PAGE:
THE QUIET MEN
CHAPTER 23: Brian's POV
As we stand together, staring out at the Irish coast, some things become clear to me. First, I'm Irish. I feel it now, for the first time. The Irish sea has meaning to me. The land, the stone walls, the abandoned cottages, all tell a story to me. The light, the mist, the scent of Ireland, all are familiar to me. I'm rooted in this land, for better or worse. I'm an Irishman. Something about this coastal panorama has touched the pagan in me.
Second, I've given myself over to Justin Taylor. Whatever separation between us that existed because I held something in reserve, feared a total commitment, protected some small corner of my heart is now gone. He owns me. I need the feel of his flesh to come alive, the sound of his voice to stay in tune, the sight of him to spark my soul. I'm a man who was never meant to fall in love, a bad bet, a loner, a hedonist, a non-romantic. I think if a man like me slips and falls, he never gets up. He's down for the count along with the one who tripped him. He opened my heart and with it, he opened my life. I can never go back to the way I was, because I see now just how lonely that lifeis in comparison to where I am now.
"I'll do it," I declare, my voice muffled by his hair as the wind ruffles over us.
"Do what?" He asks without turning to look at me, his body pressed to my torso, his head under my chin.
"You know, the elephant. I'll do it. If we can find the right doctors and the right surrogate, I'll do it."
Now he turns, his expression more questioning than excited. "The time isn't up."
"I don't care."
"Because I don't think I could ever love you more than I do at this exact moment in this exact place and I want to have a child with you."
This is true. But I can't tell him the rest, what is equally true. There isa dark side of my sudden urgency. I fear that I may not be around much longer. I want to grant him this wish that means so much to him so that even if I die before we can make it happen, he'll be comforted with the knowledge that my commitment to him was complete. Will I renege if by some miracle I emerge from this madness intact? I don't know. I don't see how I could, and still keep our relationship alive. There are so many holes in the plan that I'm not too worried about it, anyway. Finding a surrogate is a huge gating issue, and even if we do, the medical success rate of the procedure is slim. So the concession on my part has a lot more to do with wanting to comfort my lover than it has to do with wanting a baby.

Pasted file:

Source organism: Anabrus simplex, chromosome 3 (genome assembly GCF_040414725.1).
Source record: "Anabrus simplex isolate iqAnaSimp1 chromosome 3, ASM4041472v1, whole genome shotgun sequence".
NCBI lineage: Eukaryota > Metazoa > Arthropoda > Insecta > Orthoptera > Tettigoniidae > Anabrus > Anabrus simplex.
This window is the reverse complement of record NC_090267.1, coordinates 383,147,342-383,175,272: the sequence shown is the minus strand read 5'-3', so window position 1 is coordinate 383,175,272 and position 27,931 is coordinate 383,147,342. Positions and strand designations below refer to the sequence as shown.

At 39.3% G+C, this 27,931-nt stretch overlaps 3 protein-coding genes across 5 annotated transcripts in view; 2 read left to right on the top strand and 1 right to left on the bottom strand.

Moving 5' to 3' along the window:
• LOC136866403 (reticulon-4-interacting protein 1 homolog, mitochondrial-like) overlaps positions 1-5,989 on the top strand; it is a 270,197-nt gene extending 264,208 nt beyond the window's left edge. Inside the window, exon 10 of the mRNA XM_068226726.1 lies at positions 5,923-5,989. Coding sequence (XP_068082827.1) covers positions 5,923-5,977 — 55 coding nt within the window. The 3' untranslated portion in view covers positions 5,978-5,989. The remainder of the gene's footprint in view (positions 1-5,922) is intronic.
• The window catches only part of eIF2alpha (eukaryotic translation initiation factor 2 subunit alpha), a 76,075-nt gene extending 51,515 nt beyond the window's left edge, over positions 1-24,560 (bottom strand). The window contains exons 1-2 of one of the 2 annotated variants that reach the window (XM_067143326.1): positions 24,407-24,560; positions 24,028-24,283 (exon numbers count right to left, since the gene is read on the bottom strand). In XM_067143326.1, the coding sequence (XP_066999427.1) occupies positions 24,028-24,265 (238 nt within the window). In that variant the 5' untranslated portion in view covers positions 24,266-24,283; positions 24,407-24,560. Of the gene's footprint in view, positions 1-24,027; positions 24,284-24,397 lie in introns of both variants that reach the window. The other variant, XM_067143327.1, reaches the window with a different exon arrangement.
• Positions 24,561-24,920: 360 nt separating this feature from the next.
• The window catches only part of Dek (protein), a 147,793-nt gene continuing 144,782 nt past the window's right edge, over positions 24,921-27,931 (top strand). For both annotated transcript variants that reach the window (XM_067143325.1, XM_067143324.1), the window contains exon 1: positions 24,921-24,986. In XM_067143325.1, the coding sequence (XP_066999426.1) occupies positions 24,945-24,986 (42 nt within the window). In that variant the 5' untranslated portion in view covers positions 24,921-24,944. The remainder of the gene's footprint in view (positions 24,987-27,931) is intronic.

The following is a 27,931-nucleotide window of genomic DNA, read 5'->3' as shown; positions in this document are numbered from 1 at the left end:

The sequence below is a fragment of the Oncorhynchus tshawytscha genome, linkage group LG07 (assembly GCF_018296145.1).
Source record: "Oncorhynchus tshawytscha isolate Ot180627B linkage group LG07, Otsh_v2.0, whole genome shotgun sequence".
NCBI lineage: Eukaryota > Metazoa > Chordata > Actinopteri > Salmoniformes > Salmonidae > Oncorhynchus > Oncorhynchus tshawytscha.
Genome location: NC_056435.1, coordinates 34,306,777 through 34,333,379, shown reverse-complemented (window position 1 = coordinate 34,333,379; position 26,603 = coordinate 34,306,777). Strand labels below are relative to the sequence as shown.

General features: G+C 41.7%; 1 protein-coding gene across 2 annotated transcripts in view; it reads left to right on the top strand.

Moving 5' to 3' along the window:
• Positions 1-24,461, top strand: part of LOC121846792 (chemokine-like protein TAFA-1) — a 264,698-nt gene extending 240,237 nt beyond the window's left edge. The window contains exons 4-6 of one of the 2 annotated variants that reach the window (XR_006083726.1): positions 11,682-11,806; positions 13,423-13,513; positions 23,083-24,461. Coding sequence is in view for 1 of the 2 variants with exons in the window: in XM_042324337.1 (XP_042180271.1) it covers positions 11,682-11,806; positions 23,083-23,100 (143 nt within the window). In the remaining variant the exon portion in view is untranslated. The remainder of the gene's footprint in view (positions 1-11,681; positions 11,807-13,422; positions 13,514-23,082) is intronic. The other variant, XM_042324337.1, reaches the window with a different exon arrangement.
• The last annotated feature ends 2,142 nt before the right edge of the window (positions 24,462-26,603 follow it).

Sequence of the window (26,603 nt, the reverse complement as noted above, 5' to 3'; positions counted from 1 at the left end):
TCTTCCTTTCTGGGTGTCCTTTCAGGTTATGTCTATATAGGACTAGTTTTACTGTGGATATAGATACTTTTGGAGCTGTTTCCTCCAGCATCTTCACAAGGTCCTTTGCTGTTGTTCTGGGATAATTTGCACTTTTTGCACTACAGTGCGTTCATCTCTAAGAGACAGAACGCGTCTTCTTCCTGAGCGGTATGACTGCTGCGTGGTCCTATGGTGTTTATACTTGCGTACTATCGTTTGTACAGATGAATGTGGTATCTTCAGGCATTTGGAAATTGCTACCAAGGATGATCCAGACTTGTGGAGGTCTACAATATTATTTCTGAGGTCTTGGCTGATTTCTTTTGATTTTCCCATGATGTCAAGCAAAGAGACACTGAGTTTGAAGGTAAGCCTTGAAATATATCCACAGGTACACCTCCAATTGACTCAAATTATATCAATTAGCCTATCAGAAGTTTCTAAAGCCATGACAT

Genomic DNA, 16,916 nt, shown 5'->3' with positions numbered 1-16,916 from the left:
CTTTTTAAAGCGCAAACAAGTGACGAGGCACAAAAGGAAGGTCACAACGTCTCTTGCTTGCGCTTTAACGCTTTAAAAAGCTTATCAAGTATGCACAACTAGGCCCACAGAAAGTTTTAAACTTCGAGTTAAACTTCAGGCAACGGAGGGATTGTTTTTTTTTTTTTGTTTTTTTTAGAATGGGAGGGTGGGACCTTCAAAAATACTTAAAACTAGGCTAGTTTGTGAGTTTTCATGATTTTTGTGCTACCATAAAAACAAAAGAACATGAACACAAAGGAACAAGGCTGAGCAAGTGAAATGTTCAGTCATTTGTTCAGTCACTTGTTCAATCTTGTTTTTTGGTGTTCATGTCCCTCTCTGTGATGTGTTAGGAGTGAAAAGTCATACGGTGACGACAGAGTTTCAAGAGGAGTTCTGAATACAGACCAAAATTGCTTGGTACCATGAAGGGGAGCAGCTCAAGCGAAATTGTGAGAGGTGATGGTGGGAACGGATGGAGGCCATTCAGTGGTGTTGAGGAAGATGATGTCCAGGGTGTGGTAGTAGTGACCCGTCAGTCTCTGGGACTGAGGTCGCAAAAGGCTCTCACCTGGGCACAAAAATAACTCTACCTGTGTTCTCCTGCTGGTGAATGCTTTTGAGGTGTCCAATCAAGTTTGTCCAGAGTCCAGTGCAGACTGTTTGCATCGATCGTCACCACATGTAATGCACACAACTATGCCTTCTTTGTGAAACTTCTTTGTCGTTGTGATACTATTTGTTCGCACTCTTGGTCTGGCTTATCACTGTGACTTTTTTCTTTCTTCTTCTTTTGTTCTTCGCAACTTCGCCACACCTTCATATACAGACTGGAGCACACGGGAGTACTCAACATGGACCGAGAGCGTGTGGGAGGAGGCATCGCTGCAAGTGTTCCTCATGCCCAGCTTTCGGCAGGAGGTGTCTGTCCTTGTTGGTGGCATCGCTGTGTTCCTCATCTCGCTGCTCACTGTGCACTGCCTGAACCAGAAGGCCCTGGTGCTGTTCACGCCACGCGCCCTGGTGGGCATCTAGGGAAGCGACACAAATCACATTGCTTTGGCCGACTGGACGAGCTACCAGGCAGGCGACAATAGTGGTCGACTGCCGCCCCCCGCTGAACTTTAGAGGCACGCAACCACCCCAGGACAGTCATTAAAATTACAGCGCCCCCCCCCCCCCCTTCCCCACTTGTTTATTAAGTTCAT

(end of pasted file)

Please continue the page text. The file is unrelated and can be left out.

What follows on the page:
He looks like he's going to cry but then he throws his arms around me in a stranglehold. I gasp and smile as I pry him off of me. He wipes his cheeks on the back of his hand and says, "Is it because you're scared? Worried?"
Damn, he knows me so well. "No, Justin. It's because this is what I want," I assure him.
"No matter what our friends say? No matter how they taunt us and call us dykes? No matter how cluttered a baby makes our lives?"
"No matter what." Cringing, internally.
"Can we name her Brianna?"
"Don't push it."
He smiles and kisses me, long and deep, the kind of kiss that would be the prelude to more if not for the fact we're on an open bluff with no sheltering hiding places in which to do the deed. Holding hands, we walk back to the car. Ronan smiles at us as the driver resumes his trek. "You two lads are truly smitten."
I shrug. "You should have met me before he domesticated me. You'd never have believed it possible."
"I'm happy for you both."
Justin is beaming with such pure happiness that he lights up the grey day. I think of his old Sunshine nickname and smile. This really did mean a lot to him, his extreme happiness makes that clear. I'm pleased that I can do thisfor him, can do something to make him so happy. Even though I know the chances of it happening are almost nil. "May I tell her?" he asks and I sigh.